by Ross King
Almost 500 years after Michelangelo Buonarroti frescoed the ceiling of the Sistine Chapel in Rome, the site still attracts throngs of visitors and is considered one of the artistic masterpieces of the world. Michelangelo and the Pope’s Ceiling unveils the story behind the art’s making, a story rife with all the drama of a modern-day soap opera.
The temperament of the day was dictated by the politics of the papal court, a corrupt and powerful office steeped in controversy; Pope Julius II even had a nickname, “Il Papa Terrible,” to prove it. Along with his violent outbursts and warmongering, Pope Julius II took upon himself to restore the Sistine Chapel and pretty much intimidated Michelangelo into painting the ceiling even though the artist considered himself primarily a sculptor and was particularly unfamiliar with the temperamental art of fresco. Along with technical difficulties, personality conflicts, and money troubles, Michelangelo was plagued by health problems and competition in the form of the dashing and talented young painter Raphael.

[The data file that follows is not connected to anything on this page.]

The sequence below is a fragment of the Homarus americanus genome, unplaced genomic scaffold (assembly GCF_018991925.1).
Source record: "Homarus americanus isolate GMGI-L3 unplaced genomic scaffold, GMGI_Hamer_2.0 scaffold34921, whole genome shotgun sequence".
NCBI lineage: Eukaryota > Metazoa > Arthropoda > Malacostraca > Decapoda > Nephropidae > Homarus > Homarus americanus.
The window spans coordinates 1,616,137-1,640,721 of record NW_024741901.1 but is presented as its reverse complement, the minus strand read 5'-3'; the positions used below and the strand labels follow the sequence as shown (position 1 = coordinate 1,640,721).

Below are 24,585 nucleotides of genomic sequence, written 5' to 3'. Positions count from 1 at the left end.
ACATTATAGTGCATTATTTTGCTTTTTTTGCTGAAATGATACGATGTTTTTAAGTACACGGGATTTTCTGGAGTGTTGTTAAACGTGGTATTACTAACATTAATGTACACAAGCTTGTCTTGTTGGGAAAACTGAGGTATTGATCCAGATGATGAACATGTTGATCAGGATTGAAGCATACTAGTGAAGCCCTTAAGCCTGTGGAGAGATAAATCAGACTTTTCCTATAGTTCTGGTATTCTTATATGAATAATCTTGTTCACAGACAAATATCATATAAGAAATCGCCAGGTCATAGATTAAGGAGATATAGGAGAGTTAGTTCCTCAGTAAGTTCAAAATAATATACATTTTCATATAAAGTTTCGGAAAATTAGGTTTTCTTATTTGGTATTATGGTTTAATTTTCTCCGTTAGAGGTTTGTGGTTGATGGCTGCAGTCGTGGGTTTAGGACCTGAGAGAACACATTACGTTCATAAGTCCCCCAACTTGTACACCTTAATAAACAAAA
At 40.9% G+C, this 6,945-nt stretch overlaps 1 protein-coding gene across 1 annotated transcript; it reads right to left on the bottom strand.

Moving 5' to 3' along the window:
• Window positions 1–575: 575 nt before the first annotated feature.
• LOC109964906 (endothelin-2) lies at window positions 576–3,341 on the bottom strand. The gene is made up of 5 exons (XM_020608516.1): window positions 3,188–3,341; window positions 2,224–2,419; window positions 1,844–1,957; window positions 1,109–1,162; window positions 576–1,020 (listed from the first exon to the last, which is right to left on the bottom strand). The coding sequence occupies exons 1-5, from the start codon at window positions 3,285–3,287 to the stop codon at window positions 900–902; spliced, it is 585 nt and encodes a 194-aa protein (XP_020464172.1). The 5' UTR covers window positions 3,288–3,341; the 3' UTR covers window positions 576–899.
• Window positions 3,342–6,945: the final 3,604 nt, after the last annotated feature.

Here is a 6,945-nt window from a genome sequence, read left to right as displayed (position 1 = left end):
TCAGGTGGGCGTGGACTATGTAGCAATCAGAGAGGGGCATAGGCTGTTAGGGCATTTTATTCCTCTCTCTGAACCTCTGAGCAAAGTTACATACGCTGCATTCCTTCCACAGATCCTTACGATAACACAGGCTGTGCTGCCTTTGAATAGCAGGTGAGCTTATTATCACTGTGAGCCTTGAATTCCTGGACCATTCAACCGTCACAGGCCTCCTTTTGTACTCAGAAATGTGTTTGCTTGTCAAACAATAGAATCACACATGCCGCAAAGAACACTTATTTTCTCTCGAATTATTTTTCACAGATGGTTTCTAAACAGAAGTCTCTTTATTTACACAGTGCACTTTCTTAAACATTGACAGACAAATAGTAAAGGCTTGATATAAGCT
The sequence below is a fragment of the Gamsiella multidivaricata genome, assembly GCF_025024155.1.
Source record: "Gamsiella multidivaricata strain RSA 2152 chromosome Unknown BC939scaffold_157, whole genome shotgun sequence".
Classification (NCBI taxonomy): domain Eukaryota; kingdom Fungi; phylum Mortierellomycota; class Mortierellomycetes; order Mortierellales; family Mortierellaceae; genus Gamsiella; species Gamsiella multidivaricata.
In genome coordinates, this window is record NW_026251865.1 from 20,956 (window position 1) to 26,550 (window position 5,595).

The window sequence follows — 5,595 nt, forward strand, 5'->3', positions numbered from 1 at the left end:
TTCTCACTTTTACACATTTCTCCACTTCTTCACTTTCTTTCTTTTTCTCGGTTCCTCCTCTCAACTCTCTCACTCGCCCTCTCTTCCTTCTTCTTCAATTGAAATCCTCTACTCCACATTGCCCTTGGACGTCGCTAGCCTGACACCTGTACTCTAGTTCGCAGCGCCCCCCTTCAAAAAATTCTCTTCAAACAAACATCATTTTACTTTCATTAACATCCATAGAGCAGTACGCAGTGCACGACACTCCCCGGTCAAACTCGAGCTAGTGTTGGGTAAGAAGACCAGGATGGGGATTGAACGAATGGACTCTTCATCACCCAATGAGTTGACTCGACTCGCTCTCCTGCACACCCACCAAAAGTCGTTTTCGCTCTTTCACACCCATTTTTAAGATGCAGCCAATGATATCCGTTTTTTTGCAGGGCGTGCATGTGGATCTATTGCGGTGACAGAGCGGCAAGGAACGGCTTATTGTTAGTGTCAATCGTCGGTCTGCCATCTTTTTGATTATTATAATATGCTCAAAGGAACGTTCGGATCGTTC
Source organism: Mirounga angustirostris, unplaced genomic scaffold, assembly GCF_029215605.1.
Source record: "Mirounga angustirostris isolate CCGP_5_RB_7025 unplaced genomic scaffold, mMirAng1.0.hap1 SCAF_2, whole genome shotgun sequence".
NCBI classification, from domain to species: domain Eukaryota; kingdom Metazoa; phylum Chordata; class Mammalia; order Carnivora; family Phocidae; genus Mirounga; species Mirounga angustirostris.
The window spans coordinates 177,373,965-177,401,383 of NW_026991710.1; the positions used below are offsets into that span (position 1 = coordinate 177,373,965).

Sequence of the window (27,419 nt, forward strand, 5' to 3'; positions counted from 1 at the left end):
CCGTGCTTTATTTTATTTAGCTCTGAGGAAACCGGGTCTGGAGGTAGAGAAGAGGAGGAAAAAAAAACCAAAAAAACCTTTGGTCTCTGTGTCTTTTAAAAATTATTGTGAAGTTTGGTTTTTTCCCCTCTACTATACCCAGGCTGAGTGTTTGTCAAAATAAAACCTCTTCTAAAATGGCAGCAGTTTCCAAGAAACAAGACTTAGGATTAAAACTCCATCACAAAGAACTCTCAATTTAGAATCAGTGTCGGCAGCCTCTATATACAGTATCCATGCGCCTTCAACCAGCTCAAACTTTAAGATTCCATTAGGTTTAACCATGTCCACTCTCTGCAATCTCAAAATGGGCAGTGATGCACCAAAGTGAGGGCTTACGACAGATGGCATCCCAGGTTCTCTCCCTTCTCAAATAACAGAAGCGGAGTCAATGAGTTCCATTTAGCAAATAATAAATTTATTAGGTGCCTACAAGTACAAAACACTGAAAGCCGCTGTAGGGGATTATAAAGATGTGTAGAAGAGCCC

Author Ross King offers an in-depth analysis of the complex historical background that led to the magnificence that is the Sistine Chapel ceiling along with detailed discussion of some of the ceiling’s panels. King provides fabulous tidbits of information and weaves together a fascinating historical tale.